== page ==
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  • A video using dance to teach about concepts involved with frequency distributions.  This 2013 video is from the “Dancing Statistics” series developed by Lucy Irving from Middlesex University (UK) funded by a BPS Public Engagement grant and additional funding from IdeasTap.  Full credits are within the video.   The Dancing Statistics project is described at https://www.frontiersin.org/articles/10.3389/fpsyg.2015.00050/full

    The video also comes with teaching notes for viewing by instructors who are logged into CAUSEweb.org. 

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  • A video using dance to teach about the concept of variance involved.  This 2013 video is from the “Dancing Statistics” series developed by Lucy Irving from Middlesex University (UK) funded by a BPS Public Engagement grant and additional funding from IdeasTap.  Full credits are within the video.   The Dancing Statistics project is described at https://www.frontiersin.org/articles/10.3389/fpsyg.2015.00050/full

    The video also comes with teaching notes for viewing by instructors who are logged into CAUSEweb.org. 

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  • A video using dance to teach about concepts involved with correlation.  This 2013 video is from the “Dancing Statistics” series developed by Lucy Irving from Middlesex University (UK) funded by a BPS Public Engagement grant and additional funding from IdeasTap.  Full credits are within the video.   The Dancing Statistics project is described at https://www.frontiersin.org/articles/10.3389/fpsyg.2015.00050/full

    The video also comes with teaching notes for viewing by instructors who are logged into CAUSEweb.org. 

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  • A video using dance to teach about concepts involved with sampling error and the standard error of a statistic.  This 2013 video is from the “Dancing Statistics” series developed by Lucy Irving from Middlesex University (UK) funded by a BPS Public Engagement grant and additional funding from IdeasTap.  Full credits are within the video.   The Dancing Statistics project is described at https://www.frontiersin.org/articles/10.3389/fpsyg.2015.00050/full

    The video also comes with teaching notes for viewing by instructors who are logged into CAUSEweb.org. 

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  • A cartoon  to illustrate the difference between the population of interest and the sampling frame for a survey. The cartoon was drawn by British cartonist John Landersin May 2021 based on an idea from Larry Lesser (University of Texas at El Paso) and Dennis Pearl (Penn State University).

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  • A cartoon to teach basic ideas about survey sampling. The cartoon is #1271 in the web comic Piled Higher and Deeper by Panamanian cartoonist Jorge Cham (1976- ): see www.phdcomics.com/comics/archive.php?comicid=1271. It originally appeared in that series on January 20, 2010. Free for use in classrooms and course websites with acknowledgement (i.e. "Piled Higher and Deeper" by Jorge Cham www.phdcomics.com should be on or next to the cartoon in your display). Commercial users must contact the copyright holder for permissions.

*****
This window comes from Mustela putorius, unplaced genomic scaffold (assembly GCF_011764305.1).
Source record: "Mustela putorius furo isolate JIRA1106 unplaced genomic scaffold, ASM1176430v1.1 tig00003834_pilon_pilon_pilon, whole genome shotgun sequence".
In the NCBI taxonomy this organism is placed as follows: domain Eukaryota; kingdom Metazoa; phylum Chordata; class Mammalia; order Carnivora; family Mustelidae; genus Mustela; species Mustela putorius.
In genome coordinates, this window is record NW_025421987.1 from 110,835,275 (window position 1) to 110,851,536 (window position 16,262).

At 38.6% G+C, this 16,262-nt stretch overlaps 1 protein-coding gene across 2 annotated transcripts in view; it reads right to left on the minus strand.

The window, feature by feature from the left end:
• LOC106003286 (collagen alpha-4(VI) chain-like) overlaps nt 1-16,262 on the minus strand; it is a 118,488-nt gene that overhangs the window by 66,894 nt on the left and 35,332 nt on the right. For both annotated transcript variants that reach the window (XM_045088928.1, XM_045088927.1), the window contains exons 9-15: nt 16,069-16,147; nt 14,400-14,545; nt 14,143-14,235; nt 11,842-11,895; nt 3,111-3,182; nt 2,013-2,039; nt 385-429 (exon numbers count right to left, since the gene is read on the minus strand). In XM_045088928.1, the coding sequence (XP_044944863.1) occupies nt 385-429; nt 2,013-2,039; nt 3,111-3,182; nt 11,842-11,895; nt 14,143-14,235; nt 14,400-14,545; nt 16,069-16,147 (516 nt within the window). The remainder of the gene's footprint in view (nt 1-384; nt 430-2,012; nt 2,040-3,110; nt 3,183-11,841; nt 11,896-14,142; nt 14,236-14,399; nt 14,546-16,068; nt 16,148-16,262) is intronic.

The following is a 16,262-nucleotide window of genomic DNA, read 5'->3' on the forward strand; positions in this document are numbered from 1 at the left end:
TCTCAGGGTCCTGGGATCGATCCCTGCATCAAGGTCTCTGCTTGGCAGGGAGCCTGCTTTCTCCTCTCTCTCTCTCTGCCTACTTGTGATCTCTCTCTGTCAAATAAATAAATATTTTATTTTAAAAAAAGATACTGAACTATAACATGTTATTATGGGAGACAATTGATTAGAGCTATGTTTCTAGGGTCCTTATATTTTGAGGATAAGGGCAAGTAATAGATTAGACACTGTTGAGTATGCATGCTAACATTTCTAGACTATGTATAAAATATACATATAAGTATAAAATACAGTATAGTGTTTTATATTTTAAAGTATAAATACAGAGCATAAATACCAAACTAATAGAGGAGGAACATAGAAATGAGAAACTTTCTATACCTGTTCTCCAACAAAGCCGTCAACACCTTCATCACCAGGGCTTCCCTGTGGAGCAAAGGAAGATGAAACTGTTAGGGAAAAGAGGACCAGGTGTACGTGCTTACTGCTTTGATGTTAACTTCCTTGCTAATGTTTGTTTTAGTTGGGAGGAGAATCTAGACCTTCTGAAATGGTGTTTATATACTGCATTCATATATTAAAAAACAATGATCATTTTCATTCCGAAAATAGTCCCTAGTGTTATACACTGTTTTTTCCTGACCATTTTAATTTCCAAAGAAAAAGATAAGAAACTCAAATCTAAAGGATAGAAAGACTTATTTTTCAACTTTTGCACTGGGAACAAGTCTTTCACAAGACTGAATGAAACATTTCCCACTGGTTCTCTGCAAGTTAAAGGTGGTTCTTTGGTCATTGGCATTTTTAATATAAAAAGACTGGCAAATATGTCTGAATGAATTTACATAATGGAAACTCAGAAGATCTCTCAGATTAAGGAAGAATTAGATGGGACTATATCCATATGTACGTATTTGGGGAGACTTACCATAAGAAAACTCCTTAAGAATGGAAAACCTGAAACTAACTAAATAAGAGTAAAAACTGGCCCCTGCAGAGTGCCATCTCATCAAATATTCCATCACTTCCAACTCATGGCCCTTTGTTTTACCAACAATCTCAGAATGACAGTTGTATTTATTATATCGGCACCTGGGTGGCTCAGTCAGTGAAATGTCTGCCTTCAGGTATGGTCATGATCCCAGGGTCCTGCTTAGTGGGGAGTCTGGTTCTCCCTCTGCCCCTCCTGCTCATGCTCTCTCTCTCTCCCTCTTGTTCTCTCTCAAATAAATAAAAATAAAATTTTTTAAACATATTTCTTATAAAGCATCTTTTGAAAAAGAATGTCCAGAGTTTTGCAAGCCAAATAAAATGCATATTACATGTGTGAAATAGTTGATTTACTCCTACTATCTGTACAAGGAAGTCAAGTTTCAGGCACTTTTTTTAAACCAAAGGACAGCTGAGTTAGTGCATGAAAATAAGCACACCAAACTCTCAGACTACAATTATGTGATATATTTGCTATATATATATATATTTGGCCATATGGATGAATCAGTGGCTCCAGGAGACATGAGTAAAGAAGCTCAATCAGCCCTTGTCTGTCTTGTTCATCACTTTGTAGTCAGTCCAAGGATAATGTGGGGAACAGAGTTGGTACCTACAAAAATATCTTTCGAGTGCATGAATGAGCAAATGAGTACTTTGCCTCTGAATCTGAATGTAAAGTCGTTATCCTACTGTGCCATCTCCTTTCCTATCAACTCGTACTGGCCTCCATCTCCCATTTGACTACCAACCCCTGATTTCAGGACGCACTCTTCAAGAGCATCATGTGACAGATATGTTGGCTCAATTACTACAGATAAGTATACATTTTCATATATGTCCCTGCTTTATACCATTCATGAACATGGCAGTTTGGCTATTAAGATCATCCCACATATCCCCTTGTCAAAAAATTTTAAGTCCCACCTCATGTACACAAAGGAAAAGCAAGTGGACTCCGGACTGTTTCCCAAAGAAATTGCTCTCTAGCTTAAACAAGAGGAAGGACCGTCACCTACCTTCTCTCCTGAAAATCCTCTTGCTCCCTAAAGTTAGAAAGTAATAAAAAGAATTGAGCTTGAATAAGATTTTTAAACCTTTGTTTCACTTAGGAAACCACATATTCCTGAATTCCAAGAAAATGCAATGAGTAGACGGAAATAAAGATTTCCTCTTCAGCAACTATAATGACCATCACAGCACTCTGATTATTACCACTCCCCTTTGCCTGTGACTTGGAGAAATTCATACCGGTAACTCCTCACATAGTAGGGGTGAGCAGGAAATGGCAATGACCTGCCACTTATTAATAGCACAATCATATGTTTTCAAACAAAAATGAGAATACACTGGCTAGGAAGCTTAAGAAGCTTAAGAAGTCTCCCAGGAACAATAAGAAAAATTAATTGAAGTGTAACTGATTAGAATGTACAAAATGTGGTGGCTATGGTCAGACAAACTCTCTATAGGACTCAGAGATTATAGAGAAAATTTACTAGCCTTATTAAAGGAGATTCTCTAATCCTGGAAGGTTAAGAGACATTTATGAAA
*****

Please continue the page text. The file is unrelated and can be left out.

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  • A joke to start a discussion about how a census tries to get information on the whole population.

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  • A haiku poem that uses a fortuitous numerical fact about a birthday probability that can launch discussion of the "68-95-99.7 rule" and how 99.73% of values are within 3 standard deviations of the mean for a normal distribution. Here 364/365 ≈ 0.9973 (365/366 is the same out to four decimals so this also applies to leap years).  Students can also recognize that birthdays do not follow a normal distribution, but approximately a uniform distribution (so that the approximate chance that two people have different birthdays is about .9973) . The poem was written by Lawrence Lesser from The University of Texas at El Paso in February, 2021.

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  • A joke to help in a discussion of how a well designed experiment helps to reduce the variance of the response variable.  The Joke was written by Larry Lesser (The University of Texas at El Paso) and Dennis Pearl (Penn State University) in Februrary 2021.

    Note - when the joke is spoken there is no need to say the parenthetical part - simply pronounce the word "variants" to sound like "variance".

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  • A poem to help in discussing matched-pair designs. UTEP Professor Larry Lesser wrote this poem on February 1, 2021, using end-rhyme couplets to convey (literally and figuratively) tradeoffs of a design with matched pairs.  Note that the rhymes are not always perfect, a reflection of how it can be impossible to match subjects perfectly. Also note how the would-be final couplet is ruined by losing its second line, just as you effectively lose two subjects when one subject in a pair chooses to drop out of your study. 

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